Your advice sucks!

I know that the title of this post doesn’t sound particularly patient, kind or loving but I think that some of us introverted folks need to say it a little more often. In fact, it wouldn’t surprise me if a tonne of extroverts need to say it more too because it doesn’t really matter what our personality type is; most of us just want nothing more than to fit in and feel loved.

I do think that advice from friends and loved ones and work colleagues and all manner of other people can be so useful and its always worth taking it on board rather than dismissing it all immediately. BUT, there can sometimes be a tendency to rely so heavily upon advice that we end up refusing to listen to the most important person of all: ourselves. Remember that we are the ones that need to live with our decisions and so our gut instincts are normally quite useful as they are giving us an idea as to what direction to take to make us most happy.

I decided to write this post because it’s a topic that has been playing on my mind a lot since getting sober. I sometimes wonder who I’d be and where I’d be if I had listened to my own little voice that exists in my head rather than worrying what others thought or what they ‘expected’ from me. By the time I had gone down the drinking rabbit hole, I didn’t seem to have any idea how to listen to my own instincts. I didn’t trust myself because my confidence had reached such a crippling low and that’s such a scary place to be.

I have tried to pick apart what led to my problems with trusting myself but here’s what I feel that I have pulled out from it all over the past three years.

My early life was dominated by sport and as a swimmer and student my days were rigidly structured. I loved the disciplined lifestyle but something in my brain went pop when I reached 18 and I ended up running away to London and doing all the drinking and partying that I could handle. I then made my way to South Africa, met my ex husband and got pregnant. He left me after two years of marriage and I was left with a baby that I didn’t know if I even wanted. My life felt like it was in tatters and it was the first time that I had ever listened to my own advice. I had gone totally off the rails and I vowed that I was never going to do it again. From then on I didn’t trust myself and I ran every big decision by my parents for the entirety of my twenties. I became like a child again and that continued until I got sober over a decade later.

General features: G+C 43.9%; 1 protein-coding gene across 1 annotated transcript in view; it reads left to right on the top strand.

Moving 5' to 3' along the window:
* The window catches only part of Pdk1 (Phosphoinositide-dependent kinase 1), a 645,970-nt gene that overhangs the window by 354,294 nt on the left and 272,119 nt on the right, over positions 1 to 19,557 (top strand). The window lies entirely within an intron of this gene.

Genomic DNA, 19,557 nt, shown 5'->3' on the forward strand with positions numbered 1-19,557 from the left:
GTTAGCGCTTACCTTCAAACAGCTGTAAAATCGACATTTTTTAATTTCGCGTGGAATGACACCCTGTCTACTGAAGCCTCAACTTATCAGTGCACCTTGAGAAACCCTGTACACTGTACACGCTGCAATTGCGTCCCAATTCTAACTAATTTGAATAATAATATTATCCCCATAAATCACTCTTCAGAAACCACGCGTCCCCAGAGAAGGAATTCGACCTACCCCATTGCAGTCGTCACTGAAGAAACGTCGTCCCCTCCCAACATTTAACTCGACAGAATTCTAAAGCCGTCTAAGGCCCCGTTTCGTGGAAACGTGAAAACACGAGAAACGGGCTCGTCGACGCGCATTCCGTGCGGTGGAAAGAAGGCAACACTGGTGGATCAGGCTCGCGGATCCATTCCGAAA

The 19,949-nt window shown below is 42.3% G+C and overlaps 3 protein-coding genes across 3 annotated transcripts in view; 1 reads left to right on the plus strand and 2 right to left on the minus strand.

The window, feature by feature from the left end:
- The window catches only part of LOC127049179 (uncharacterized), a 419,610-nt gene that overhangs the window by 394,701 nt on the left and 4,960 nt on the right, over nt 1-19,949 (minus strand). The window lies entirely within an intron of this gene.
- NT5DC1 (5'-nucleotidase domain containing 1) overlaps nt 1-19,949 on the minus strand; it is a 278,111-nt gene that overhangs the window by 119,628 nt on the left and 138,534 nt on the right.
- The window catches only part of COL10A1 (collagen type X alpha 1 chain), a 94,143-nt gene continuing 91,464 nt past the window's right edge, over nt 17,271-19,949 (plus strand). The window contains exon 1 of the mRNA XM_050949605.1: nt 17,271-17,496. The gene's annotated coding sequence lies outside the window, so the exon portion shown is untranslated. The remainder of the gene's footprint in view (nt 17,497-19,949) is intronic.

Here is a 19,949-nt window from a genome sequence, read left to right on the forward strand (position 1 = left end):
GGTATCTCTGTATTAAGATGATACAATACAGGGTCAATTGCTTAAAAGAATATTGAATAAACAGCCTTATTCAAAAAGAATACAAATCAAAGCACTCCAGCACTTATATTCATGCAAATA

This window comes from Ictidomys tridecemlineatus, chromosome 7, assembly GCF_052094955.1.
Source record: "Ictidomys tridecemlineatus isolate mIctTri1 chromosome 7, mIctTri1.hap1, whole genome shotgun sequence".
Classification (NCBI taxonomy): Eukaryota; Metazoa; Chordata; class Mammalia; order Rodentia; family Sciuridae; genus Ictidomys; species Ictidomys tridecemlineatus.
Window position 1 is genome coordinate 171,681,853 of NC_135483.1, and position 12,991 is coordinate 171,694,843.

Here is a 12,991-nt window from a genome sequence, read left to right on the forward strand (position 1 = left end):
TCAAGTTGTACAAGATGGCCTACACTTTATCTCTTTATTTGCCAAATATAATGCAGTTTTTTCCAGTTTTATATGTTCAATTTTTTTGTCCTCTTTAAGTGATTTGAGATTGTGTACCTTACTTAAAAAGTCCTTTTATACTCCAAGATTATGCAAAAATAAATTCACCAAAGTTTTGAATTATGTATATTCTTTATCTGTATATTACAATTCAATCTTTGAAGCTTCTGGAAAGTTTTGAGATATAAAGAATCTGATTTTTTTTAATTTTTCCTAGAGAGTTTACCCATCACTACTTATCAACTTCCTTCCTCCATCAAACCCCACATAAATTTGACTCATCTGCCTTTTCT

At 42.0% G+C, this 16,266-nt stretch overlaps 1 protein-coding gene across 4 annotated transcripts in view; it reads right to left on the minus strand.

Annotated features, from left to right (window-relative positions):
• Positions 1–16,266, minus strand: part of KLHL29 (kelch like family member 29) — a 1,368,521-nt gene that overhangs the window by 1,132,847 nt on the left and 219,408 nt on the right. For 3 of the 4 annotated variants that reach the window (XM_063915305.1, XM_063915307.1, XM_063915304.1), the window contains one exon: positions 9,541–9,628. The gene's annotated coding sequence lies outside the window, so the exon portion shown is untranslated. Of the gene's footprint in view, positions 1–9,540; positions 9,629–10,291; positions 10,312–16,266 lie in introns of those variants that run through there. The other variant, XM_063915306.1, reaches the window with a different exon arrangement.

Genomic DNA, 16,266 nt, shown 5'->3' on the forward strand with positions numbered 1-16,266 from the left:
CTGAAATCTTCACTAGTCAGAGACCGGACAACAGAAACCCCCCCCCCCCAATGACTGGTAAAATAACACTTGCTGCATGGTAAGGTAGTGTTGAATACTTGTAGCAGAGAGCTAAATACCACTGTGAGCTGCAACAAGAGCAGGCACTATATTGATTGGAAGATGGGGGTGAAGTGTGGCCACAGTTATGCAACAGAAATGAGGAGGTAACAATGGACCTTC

And now I look around myself and can’t help thinking that my life would be so much better if I’d just dusted myself off and tried again. I definitely need to have toned it down a bit, but I could have learned and grown like a normal human.

I know that it’s useless to spend too much energy on this wondering, but it has made me think about the advice I would give myself if I could talk to that very frightened young woman.

First and foremost I would tell her not to be frightened. No matter what has happened over the years, I’ve always landed on my feet and this would have continued to be the case even if I’d been a bit more daring and tried things my way. And if things did get really bad then I’d just dust myself off again and start over, just as I did when my husband left us.

If I could do anything differently it would be to try and use my creativity more. I’m sure that there are a lot of airy fairy dreamers out there, just like me, who struggle in the 9-5 corporate world but they slog it out because that’s what they’re expected to do. The advice given to everyone is to get a boring job and just suck it up. It’s well meaning advice because parents and friends don’t want to see you poor and suffering, but it is still really sucky advice because it’s bound to make you unhappy.

So I want to ‘advise’ you to listen to yourself. You will probably get it wrong a few times and if you’re anything like me you’ll probably get it spectacularly wrong, but at least you’ll only have yourself to blame. There’s nothing worse than a plan gone wrong and then feeling bitter towards the person who told you to do it.

And you may not make it in whatever your heart desires but wouldn’t you rather die trying that grinding away at the office because your mum told you it was a safe bet and God forbid that you should go against what she says?! And what if you do make it in that thing that you’re dreaming of? What if you do suddenly find yourself getting that book deal or winning X-factor or gold in the Olympics? Could you live with yourself if you were miserable in a job you hated when you could have had that moment of magic, if only for that moment?

I’m not saying that the 9-5 office job is bad and if that provides you with the fulfilling and happy life that you want then you should absolutely keep going. You are already luckier than the vast majority of people in the world if you are quietly content with your lot because you are happy. But don’t do something because everyone around you says that it’s the right thing to do. Do the thing that gives you satisfaction. You might still have to do something to top up your income but if it means taking a pay cut to go part time and write that book you’ve been meaning to write, then why not?

Have fun out there peeps; it’s meant to be a pleasurable journey!

Rachel xx

What if I fall? Oh, but my darling, what if you fly?

Erin Hanson and Winnie the Pooh

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